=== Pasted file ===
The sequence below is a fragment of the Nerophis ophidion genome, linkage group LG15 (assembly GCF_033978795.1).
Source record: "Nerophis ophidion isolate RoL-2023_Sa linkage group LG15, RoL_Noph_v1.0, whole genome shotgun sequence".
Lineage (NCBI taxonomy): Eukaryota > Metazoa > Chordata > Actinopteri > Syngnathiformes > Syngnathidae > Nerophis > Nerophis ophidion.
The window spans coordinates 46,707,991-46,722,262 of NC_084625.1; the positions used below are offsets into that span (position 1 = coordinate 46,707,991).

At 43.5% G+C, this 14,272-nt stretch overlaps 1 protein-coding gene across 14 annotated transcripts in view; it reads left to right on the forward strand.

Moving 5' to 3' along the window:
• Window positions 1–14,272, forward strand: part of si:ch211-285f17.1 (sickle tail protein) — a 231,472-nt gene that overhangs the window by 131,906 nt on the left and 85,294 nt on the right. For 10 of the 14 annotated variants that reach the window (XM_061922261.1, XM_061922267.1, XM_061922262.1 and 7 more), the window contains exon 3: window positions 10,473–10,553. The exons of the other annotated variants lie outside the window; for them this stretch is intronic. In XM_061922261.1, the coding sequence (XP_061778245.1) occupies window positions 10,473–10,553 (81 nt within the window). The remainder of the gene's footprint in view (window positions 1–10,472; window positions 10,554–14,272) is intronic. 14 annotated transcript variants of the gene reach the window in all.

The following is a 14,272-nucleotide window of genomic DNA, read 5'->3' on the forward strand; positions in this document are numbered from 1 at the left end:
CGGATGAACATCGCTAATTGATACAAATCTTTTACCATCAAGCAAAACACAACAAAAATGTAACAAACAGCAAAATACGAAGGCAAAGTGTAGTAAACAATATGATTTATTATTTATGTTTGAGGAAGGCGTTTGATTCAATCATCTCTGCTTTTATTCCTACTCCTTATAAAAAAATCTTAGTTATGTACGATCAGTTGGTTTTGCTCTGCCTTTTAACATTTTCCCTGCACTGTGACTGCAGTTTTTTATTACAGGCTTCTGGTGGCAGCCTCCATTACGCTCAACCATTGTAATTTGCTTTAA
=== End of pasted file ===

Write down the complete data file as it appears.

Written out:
The sequence below is a fragment of the Nerophis ophidion genome, linkage group LG15 (assembly GCF_033978795.1).
Source record: "Nerophis ophidion isolate RoL-2023_Sa linkage group LG15, RoL_Noph_v1.0, whole genome shotgun sequence".
Lineage (NCBI taxonomy): Eukaryota > Metazoa > Chordata > Actinopteri > Syngnathiformes > Syngnathidae > Nerophis > Nerophis ophidion.
The window spans coordinates 46,707,991-46,722,262 of NC_084625.1; the positions used below are offsets into that span (position 1 = coordinate 46,707,991).

At 43.5% G+C, this 14,272-nt stretch overlaps 1 protein-coding gene across 14 annotated transcripts in view; it reads left to right on the forward strand.

Moving 5' to 3' along the window:
• Window positions 1–14,272, forward strand: part of si:ch211-285f17.1 (sickle tail protein) — a 231,472-nt gene that overhangs the window by 131,906 nt on the left and 85,294 nt on the right. For 10 of the 14 annotated variants that reach the window (XM_061922261.1, XM_061922267.1, XM_061922262.1 and 7 more), the window contains exon 3: window positions 10,473–10,553. The exons of the other annotated variants lie outside the window; for them this stretch is intronic. In XM_061922261.1, the coding sequence (XP_061778245.1) occupies window positions 10,473–10,553 (81 nt within the window). The remainder of the gene's footprint in view (window positions 1–10,472; window positions 10,554–14,272) is intronic. 14 annotated transcript variants of the gene reach the window in all.

The following is a 14,272-nucleotide window of genomic DNA, read 5'->3' on the forward strand; positions in this document are numbered from 1 at the left end:
CGGATGAACATCGCTAATTGATACAAATCTTTTACCATCAAGCAAAACACAACAAAAATGTAACAAACAGCAAAATACGAAGGCAAAGTGTAGTAAACAATATGATTTATTATTTATGTTTGAGGAAGGCGTTTGATTCAATCATCTCTGCTTTTATTCCTACTCCTTATAAAAAAATCTTAGTTATGTACGATCAGTTGGTTTTGCTCTGCCTTTTAACATTTTCCCTGCACTGTGACTGCAGTTTTTTATTACAGGCTTCTGGTGGCAGCCTCCATTACGCTCAACCATTGTAATTTGCTTTAA